Taking the lead is about taking a more active role in managing your MS attacks. When faced with an MS attack, be sure to remember to recognize, report, discuss treatment, and follow up.
There are 4 key characteristics used to identify an MS attack (also known as a relapse, flare, or exacerbation).
When it comes to reporting MS attack symptoms, remember:
No symptom is too small.
It’s better to report your symptoms—big or small—and be safe than not get the treatment you may need.
The sooner, the better.
The sooner you report your MS attack symptoms, the sooner you and your doctor can decide on the right treatment option for you.
Know your options.
There’s more than one FDA-approved option for treating MS attacks. If your last attack treatment wasn't the right fit for you, be sure to let your doctor know.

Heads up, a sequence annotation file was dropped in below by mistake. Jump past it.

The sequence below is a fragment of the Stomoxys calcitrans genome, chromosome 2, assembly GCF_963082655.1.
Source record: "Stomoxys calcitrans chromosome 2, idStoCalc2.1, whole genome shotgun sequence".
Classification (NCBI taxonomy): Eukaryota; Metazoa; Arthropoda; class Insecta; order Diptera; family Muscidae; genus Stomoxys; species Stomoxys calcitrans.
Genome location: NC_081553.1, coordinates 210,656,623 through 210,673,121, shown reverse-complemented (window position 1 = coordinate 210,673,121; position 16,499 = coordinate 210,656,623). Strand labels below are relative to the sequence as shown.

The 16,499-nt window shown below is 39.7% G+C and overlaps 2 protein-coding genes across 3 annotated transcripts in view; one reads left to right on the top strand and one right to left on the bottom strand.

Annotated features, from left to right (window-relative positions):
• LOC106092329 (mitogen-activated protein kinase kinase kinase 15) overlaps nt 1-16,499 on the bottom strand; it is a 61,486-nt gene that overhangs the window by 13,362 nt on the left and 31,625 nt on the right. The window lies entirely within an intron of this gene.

If you think you’re having an MS attack, contact your doctor immediately.
If you’re unsure, contact your doctor anyway, because reporting symptoms of an MS attack earlier can help determine if you need treatment.
Treating an MS attack is different from treating your MS. The goal of an MS attack treatment is to speed the time it takes to recover from attack symptoms. That’s why you may want to ask if an MS attack treatment is appropriate, and if Acthar may be an option for you.
Not everyone will respond to treatment the same way. Once you've begun treatment, keep track of whether your symptoms are improving. If you don’t feel your symptoms getting better with your prescribed MS attack treatment, tell your doctor right away. Open communication will allow you and your doctor to see if you are meeting your treatment goals or if another treatment option is needed.